Discovered in 1850. The site was protected
by the ministry of Works in 1924. The earliest dated remaining buildings are
dated at 3,215 BC, but are believed to have replaced earlier ones. It was
abandoned suddenly in 2,655 BC. (at the same time as Stonehenge).
(Click on image for larger version).
All the apartments of the ‘village’ are
laid out with a similar design. They all have standardised stone cupboards
(In one of the stone cupboards a hoard of 2,400 inscribed beads and pendants
were found), standard fireplaces, bed-stead's, water tanks and seats. Of the
eight apartments, six are linked by a main corridor but the seventh is
reached by a separate tunnel running at right angles off the main corridor.
There is also a separate house which stands on the far side of a paved
Each of the houses has a large room with a
single entrance fitted with a bolt-securing hole cut in the stone to lock
the doors from the inside – except for house seven which has a door that is
designed to be bolted from outside. This apartment also was also the only
one with a large stone block in the living area, and beneath one of the beds
the bodies of two adults had been buried. The bed was inscribed.
1850 a great storm pounded the shore of the Bay of Skaill, on Orkney
Mainland, leaving the buildings of a Neolithic settlement sticking up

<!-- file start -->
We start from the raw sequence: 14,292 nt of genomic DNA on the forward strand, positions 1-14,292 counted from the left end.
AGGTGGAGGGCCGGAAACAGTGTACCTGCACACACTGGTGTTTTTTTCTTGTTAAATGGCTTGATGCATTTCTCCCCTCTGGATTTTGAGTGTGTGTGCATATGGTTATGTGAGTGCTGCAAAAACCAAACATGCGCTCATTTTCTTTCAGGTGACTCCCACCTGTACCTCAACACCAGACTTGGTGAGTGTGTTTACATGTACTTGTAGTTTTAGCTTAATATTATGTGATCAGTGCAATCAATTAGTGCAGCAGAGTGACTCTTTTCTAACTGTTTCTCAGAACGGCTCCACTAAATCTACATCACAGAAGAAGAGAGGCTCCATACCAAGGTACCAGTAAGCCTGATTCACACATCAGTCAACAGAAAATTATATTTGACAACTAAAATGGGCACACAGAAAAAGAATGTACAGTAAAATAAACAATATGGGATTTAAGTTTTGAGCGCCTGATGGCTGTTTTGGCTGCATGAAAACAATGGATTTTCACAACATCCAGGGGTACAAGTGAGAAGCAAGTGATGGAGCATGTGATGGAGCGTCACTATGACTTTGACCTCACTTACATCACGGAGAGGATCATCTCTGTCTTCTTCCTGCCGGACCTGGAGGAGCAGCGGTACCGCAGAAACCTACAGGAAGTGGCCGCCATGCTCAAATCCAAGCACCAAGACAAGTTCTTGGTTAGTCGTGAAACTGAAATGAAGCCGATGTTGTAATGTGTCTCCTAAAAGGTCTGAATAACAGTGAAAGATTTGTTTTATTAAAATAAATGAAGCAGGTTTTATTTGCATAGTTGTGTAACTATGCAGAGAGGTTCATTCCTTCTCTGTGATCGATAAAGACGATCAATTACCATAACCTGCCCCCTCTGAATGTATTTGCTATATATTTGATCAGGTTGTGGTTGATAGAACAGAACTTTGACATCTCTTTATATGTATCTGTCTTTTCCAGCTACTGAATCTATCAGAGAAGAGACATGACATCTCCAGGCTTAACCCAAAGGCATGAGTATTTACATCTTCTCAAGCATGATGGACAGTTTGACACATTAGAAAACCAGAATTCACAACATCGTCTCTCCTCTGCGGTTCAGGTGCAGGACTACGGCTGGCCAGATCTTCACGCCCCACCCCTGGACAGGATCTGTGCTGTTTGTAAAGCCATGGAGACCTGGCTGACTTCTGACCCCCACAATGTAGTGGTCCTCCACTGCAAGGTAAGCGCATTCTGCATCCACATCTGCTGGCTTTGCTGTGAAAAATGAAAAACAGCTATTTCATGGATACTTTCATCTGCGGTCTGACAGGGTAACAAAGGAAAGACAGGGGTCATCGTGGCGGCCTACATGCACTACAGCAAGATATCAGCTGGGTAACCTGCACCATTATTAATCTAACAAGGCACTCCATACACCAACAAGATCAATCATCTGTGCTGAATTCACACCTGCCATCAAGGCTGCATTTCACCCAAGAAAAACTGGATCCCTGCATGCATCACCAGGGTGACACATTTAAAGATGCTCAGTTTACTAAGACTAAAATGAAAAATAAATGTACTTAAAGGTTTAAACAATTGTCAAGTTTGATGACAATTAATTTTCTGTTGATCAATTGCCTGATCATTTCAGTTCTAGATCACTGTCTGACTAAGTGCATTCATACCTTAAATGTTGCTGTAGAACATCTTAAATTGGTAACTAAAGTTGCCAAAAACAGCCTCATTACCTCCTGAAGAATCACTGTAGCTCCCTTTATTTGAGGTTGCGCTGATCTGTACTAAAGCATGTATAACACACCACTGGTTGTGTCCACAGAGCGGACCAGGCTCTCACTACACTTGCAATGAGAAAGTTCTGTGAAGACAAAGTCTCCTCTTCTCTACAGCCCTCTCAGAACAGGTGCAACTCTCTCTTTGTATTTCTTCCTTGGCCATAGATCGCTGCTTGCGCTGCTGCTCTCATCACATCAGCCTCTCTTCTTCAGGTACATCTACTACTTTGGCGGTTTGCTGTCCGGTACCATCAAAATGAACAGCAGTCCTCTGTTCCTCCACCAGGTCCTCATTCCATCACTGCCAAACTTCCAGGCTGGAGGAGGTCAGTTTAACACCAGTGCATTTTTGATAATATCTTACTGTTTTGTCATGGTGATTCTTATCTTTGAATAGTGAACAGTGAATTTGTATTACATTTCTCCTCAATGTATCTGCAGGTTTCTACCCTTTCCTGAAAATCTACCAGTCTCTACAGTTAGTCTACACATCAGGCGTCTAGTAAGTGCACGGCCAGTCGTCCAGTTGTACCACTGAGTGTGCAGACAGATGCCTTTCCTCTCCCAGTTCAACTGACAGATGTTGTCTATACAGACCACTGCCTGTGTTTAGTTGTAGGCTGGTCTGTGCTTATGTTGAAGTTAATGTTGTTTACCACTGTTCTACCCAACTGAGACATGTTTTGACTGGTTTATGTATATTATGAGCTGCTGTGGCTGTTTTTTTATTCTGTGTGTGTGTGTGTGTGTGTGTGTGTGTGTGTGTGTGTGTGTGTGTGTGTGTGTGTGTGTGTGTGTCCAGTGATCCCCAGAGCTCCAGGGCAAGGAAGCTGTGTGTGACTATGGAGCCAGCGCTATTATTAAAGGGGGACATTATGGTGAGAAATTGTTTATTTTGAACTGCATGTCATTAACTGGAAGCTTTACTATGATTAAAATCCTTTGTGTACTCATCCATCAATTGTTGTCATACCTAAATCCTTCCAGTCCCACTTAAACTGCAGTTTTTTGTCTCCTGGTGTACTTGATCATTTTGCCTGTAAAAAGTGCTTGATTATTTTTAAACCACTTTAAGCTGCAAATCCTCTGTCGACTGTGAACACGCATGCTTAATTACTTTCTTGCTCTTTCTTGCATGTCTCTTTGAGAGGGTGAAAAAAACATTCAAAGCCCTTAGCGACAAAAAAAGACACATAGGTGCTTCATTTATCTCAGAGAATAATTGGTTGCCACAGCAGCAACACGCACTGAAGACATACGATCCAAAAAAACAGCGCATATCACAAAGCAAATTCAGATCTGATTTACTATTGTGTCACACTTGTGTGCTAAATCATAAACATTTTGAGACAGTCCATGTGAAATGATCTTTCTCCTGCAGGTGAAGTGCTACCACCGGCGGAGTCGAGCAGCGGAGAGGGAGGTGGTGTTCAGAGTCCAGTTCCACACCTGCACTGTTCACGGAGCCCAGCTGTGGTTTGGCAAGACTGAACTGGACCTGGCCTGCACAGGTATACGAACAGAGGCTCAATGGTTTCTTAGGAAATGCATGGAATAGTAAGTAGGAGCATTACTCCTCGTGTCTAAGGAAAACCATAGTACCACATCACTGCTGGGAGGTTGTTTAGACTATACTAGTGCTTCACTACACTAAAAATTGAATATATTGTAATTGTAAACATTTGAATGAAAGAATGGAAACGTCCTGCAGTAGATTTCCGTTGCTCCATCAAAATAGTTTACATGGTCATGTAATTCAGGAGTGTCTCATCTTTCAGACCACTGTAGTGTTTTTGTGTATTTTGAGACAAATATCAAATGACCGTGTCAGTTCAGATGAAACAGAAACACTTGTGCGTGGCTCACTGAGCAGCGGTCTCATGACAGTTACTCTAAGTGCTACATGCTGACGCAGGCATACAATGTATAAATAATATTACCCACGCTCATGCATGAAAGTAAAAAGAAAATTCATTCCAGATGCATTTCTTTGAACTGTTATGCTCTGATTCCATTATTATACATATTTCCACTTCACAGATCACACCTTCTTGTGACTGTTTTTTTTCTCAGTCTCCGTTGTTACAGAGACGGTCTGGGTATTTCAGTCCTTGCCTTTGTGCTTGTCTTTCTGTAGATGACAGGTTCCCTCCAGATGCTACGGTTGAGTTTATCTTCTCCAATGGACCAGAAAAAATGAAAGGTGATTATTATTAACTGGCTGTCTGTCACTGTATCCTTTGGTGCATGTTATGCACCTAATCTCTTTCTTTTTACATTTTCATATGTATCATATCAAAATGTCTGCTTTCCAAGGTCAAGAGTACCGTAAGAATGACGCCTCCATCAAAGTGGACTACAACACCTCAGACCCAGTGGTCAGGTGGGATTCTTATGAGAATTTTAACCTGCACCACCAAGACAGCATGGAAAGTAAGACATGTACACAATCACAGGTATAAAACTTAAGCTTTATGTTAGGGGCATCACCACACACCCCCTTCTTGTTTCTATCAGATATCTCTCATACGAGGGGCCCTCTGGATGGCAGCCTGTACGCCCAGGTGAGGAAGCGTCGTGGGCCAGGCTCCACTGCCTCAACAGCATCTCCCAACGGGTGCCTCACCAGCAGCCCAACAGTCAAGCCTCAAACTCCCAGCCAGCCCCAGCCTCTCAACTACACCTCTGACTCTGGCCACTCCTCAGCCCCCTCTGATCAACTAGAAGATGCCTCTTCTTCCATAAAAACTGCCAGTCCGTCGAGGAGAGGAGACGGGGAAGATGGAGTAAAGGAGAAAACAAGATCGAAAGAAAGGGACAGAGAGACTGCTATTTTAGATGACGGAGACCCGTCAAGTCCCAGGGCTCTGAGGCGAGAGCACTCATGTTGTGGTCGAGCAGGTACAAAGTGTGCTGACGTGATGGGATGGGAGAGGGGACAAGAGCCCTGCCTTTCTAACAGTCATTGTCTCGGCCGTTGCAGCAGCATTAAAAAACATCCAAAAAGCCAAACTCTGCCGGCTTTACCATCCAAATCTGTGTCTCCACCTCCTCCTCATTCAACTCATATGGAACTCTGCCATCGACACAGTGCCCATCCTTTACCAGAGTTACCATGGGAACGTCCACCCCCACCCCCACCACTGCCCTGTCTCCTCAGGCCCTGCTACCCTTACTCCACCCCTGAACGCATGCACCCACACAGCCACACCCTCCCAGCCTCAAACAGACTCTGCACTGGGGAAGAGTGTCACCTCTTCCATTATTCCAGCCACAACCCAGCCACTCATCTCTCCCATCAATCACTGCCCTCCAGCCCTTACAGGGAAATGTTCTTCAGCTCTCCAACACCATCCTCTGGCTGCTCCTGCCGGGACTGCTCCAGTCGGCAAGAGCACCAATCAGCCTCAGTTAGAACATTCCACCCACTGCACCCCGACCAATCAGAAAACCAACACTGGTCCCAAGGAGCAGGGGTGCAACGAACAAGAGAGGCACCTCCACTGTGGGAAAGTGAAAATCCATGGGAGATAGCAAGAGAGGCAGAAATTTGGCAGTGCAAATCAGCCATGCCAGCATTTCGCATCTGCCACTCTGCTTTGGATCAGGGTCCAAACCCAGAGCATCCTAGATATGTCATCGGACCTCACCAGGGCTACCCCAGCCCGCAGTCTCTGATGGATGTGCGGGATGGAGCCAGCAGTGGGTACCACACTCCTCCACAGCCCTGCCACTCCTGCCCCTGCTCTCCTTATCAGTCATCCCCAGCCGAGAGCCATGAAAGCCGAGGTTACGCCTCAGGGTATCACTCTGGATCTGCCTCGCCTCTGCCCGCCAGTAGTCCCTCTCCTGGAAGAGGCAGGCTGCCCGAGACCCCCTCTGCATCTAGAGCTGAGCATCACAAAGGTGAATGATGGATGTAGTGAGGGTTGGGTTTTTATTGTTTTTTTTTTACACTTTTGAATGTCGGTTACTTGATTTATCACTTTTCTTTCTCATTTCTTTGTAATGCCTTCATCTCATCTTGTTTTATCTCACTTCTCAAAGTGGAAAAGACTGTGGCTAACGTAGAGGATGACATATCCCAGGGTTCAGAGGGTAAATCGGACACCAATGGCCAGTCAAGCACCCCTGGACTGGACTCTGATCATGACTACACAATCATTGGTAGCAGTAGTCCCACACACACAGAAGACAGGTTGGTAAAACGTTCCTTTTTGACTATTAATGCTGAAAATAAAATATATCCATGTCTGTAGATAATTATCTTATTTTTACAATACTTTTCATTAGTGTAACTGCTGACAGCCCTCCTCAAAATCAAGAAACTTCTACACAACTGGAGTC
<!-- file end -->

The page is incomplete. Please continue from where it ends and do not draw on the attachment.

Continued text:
through the sand dunes which had covered them. Systematic excavations of the
site have been carried out since 1927. Skara Brae's occupants were farmers who bred cows and sheep and grew
cereals, but who also hunted red deer and fished. They were skilled
craftsmen, working bone and stone, and making pottery; many of the tools,
weapons and vessels were richly decorated.
Originally the site was set back from the shore: coastal erosion now
threatens Skara Brae. The village was planned as a cluster of
sub-rectangular huts, with interconnecting passages. Their walls were made
of sandstone slabs; corbelled walling probably formed the roofs. On the
other hand, whale jawbones discovered on the floor of one hut were perhaps
originally rafters supporting a thatched roof.
All the houses had a similar interior
design: against the wall facing the door was the dresser (a couple of
flagstone shelves supported on stone 'legs'). This may have been the display
case for the family's prized possession, carefully positioned to impress
visitors. In the centre of each hut was a rectangular hearth; along each
side wall was a bed, constructed of three slabs set upright to form a 'box',
the house wall forming the fourth side. Above the beds were recesses, and a
common feature of the hut interiors is a 'limpet box': a slab-built tank
made watertight by clay caulking.
Excavation evidence seems to indicate that the village's occupants left
in a hurry, perhaps fleeing a storm similar to the one which uncovered the
Amongst the finds at Skara Brae, were
some intricately carved stone ‘ball-like-objects’. Around 400 similar, but
less ornate, stone balls have been found in other parts of Scotland between
the River Tay and the Moray Firth. Carved chalk balls have been found at
megalithic sites in both Ireland (Creevykeel),
and in Brittany. Their purpose can only be speculated at today.